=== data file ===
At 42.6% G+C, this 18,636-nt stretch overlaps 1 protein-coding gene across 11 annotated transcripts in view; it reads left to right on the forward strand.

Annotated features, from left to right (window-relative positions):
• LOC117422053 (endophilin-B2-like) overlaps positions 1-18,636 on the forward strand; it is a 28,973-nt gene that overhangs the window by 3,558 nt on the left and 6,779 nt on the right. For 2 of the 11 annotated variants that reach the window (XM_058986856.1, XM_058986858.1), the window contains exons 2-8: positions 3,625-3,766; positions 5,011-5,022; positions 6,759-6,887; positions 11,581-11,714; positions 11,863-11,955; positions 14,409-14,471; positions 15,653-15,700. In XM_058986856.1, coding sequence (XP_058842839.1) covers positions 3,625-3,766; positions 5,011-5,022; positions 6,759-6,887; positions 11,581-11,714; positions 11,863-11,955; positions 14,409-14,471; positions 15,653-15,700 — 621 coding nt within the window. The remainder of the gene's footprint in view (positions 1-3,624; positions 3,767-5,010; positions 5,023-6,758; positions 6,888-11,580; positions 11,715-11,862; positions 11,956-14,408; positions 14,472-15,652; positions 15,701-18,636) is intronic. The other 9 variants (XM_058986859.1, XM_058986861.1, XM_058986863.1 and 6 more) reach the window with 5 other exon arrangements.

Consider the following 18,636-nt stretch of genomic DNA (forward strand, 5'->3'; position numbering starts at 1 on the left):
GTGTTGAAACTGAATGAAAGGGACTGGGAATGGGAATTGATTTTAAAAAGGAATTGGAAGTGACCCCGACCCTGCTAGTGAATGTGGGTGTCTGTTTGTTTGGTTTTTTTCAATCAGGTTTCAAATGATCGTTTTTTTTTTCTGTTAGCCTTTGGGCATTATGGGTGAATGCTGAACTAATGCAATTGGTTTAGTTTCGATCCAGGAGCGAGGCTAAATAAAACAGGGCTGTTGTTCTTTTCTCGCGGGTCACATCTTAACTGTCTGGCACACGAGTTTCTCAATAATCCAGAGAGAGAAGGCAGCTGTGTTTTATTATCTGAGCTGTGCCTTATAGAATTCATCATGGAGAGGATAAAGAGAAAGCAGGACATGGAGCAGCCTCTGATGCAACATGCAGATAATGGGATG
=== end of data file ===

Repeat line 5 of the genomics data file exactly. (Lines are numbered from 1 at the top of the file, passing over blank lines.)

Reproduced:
GTGTTGAAACTGAATGAAAGGGACTGGGAATGGGAATTGATTTTAAAAAGGAATTGGAAGTGACCCCGACCCTGCTAGTGAATGTGGGTGTCTGTTTGTTTGGTTTTTTTCAATCAGGTTTCAAATGATCGTTTTTTTTTTCTGTTAGCCTTTGGGCATTATGGGTGAATGCTGAACTAATGCAATTGGTTTAGTTTCGATCCAGGAGCGAGGCTAAATAAAACAGGGCTGTTGTTCTTTTCTCGCGGGTCACATCTTAACTGTCTGGCACACGAGTTTCTCAATAATCCAGAGAGAGAAGGCAGCTGTGTTTTATTATCTGAGCTGTGCCTTATAGAATTCATCATGGAGAGGATAAAGAGAAAGCAGGACATGGAGCAGCCTCTGATGCAACATGCAGATAATGGGATG